In Sydney’s Centennial Park, two nurses, a
housekeeper and a solicitor attend to Elizabeth Hunter (Charlotte Rampling), while her son (Geoffrey Rush) and daughter (Judy Davis) sit at her deathbed. Elizabeth has held a firm grip on society, her staff and her
children, but the fading woman must now determine her time to die.
In Sydney’s Centennial Park, two nurses, a
MELBOURNE INTERNATIONAL FILM FESTIVAL: Cruelty, avarice, jealousy, deception, insecurity and lust"¦ all those vices and more are nakedly revealed in The Eye of the Storm, director Fred Schepisi’s handsome adaptation of the Patrick White novel.
There’s a lot to admire about Schepisi’s first Australian film since 1988’s Evil Angels (aka A Cry in the Dark) and his first venture since the acclaimed 2005 HBO two-part telemovie Empire Falls.
The performances from Charlotte Rampling, Geoffrey Rush, Judy Davis, the rarely seen Helen Morse, John Gaden and Robyn Nevin are exquisite.
But they’re impersonating characters whose faults and foibles are painfully obvious and the film invites the audience to enter a world – Sydney’s salubrious Eastern Suburbs in 1972 – where almost no one could be described as a lovable screw-up.
It’s an intelligent, well-crafted and, at times, moving and waspishly funny movie for which the level of enjoyment and engagement will probably depend on your desire to observe privileged people and the hired help behaving badly.
White wrote more than a dozen novels but until now only his only opus to reach the screen was the screenplay of director Jim Sharman’s The Night, the Prowler and that was in 1978. The Eye of the Storm was published in 1973, the same year White became the first Australian to receive the Nobel Prize for Literature. I’ve not read that book but I suspect it’s symptomatic of why his work has largely been regarded as too challenging by filmmakers: Almost all the characters are highly flawed and disagreeable, perhaps reflecting White’s misanthropy.
Adapted by Judy Morris, the film features Rampling as Mrs. Elizabeth Hunter, the formidable but ailing matriarch of a highly dysfunctional family. Bedridden in her palatial home in Sydney’s Centennial Park, she’s fussed over by two nurses, a housekeeper and her dutiful solicitor. Her expatriate son Sir Basil (Geoffrey Rush), a London-based actor, and daughter Dorothy (Judy Davis), an impoverished princess in Paris whose French husband abandoned her, make the pilgrimage to her deathbed.
It’s readily apparent that her ungrateful offspring see their main mission as ensuring they get their hands on her considerable inheritance. And that Mrs. Hunter has long had troubled relationships with both, although she dotes on her son and calls her daughter 'Pigeon.’ In turn, brother and sister turn on each other.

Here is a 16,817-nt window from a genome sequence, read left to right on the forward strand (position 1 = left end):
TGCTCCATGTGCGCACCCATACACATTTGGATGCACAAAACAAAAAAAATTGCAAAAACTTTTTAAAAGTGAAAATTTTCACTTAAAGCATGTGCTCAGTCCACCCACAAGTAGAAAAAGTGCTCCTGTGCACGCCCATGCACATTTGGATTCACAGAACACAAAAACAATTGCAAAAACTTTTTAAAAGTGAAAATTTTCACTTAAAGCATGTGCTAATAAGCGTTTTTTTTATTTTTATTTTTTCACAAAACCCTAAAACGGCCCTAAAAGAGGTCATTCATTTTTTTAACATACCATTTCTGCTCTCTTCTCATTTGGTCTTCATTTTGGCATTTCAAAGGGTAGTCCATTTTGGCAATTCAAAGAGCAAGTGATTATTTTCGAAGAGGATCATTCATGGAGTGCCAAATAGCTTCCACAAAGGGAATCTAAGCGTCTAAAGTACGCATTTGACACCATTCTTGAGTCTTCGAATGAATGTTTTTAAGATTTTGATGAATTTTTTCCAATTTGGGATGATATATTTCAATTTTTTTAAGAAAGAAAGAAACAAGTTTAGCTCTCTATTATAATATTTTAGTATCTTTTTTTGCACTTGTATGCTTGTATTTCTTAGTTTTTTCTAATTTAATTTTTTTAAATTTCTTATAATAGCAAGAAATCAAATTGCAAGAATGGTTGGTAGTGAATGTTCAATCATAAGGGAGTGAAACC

Rampling is chillingly real as an imperious, cruel and manipulative dragon lady although only when Mrs. Hunter approaches death, and when she flashes back to her younger self and the events leading to the violent storm, does she evoke any sympathy.
Davis has spent much of her career playing neurotic, uptight and intense characters so Dorothy fits her like a glove, and one can fully understand why she mourns her 'barren life". Considering that Rampling is nine years older than Davis, the former’s make-up effects are so good they are convincing as mother and daughter.
It may not be a stretch for Rush to affect the airs of a vain but insecure thespian but he also superbly conveys Sir Basil’s abiding loneliness and inability to express love or affection.
Gaden, too, is fine as the family’s lawyer whose loyalties are conflicted, at one point exploding with rage. As his wife, Nevin is utterly devastating in one scene in which she’s taunted by Mrs. Hunter.
Morse excels in the difficult role of the housekeeper Lotte, a Holocaust survivor who delights in dressing up and singing and dancing cabaret numbers for her amused employer. However, the motivation for a horrifying incident late in the narrative remains murky.
Alexandra Schepisi, the director’s daughter, demolishes any suggestions of nepotism with a poignant performance as Flora, a lonely but calculating nurse who seeks to exploit Sir Basil.
Colin Friels has an amusing cameo as a scheming, randy politician and aspiring Prime Minister clearly modelled on Bob Hawke (even down to their Oxford degrees), who lunges at Dorothy in the back of his chauffer-driven car.
Melinda Doring’s sumptuous production design and Ian Baker’s rich cinematography are other plusses but Paul Grabowsky’s jaunty, jazz-influenced score sometimes jars with the film’s shifting moods.